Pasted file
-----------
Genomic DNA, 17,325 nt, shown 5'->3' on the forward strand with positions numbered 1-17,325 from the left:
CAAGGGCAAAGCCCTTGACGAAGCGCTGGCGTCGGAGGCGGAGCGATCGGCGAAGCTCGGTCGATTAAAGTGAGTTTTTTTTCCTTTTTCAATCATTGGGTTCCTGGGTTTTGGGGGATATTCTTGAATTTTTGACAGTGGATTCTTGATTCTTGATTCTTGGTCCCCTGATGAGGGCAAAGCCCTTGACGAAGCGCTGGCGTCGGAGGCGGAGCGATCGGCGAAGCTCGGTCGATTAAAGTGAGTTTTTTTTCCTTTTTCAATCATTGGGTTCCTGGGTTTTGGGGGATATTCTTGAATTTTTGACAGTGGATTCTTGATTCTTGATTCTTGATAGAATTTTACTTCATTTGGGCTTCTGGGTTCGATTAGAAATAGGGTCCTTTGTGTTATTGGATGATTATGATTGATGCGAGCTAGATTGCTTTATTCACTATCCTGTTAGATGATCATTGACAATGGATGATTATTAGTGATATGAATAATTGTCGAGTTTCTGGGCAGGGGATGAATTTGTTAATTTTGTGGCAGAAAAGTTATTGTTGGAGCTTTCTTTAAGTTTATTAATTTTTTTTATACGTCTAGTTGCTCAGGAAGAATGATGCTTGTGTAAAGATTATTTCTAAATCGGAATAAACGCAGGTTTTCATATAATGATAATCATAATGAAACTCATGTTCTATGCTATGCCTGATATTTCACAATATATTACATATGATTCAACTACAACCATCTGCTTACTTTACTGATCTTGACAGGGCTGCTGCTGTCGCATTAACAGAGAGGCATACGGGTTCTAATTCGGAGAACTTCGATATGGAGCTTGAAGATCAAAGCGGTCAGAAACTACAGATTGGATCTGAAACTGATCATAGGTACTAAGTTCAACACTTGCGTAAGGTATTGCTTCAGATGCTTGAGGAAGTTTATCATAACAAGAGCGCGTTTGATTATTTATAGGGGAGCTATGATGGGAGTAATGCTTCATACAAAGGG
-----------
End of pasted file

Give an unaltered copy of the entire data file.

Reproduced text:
Genomic DNA, 17,325 nt, shown 5'->3' on the forward strand with positions numbered 1-17,325 from the left:
CAAGGGCAAAGCCCTTGACGAAGCGCTGGCGTCGGAGGCGGAGCGATCGGCGAAGCTCGGTCGATTAAAGTGAGTTTTTTTTCCTTTTTCAATCATTGGGTTCCTGGGTTTTGGGGGATATTCTTGAATTTTTGACAGTGGATTCTTGATTCTTGATTCTTGGTCCCCTGATGAGGGCAAAGCCCTTGACGAAGCGCTGGCGTCGGAGGCGGAGCGATCGGCGAAGCTCGGTCGATTAAAGTGAGTTTTTTTTCCTTTTTCAATCATTGGGTTCCTGGGTTTTGGGGGATATTCTTGAATTTTTGACAGTGGATTCTTGATTCTTGATTCTTGATAGAATTTTACTTCATTTGGGCTTCTGGGTTCGATTAGAAATAGGGTCCTTTGTGTTATTGGATGATTATGATTGATGCGAGCTAGATTGCTTTATTCACTATCCTGTTAGATGATCATTGACAATGGATGATTATTAGTGATATGAATAATTGTCGAGTTTCTGGGCAGGGGATGAATTTGTTAATTTTGTGGCAGAAAAGTTATTGTTGGAGCTTTCTTTAAGTTTATTAATTTTTTTTATACGTCTAGTTGCTCAGGAAGAATGATGCTTGTGTAAAGATTATTTCTAAATCGGAATAAACGCAGGTTTTCATATAATGATAATCATAATGAAACTCATGTTCTATGCTATGCCTGATATTTCACAATATATTACATATGATTCAACTACAACCATCTGCTTACTTTACTGATCTTGACAGGGCTGCTGCTGTCGCATTAACAGAGAGGCATACGGGTTCTAATTCGGAGAACTTCGATATGGAGCTTGAAGATCAAAGCGGTCAGAAACTACAGATTGGATCTGAAACTGATCATAGGTACTAAGTTCAACACTTGCGTAAGGTATTGCTTCAGATGCTTGAGGAAGTTTATCATAACAAGAGCGCGTTTGATTATTTATAGGGGAGCTATGATGGGAGTAATGCTTCATACAAAGGG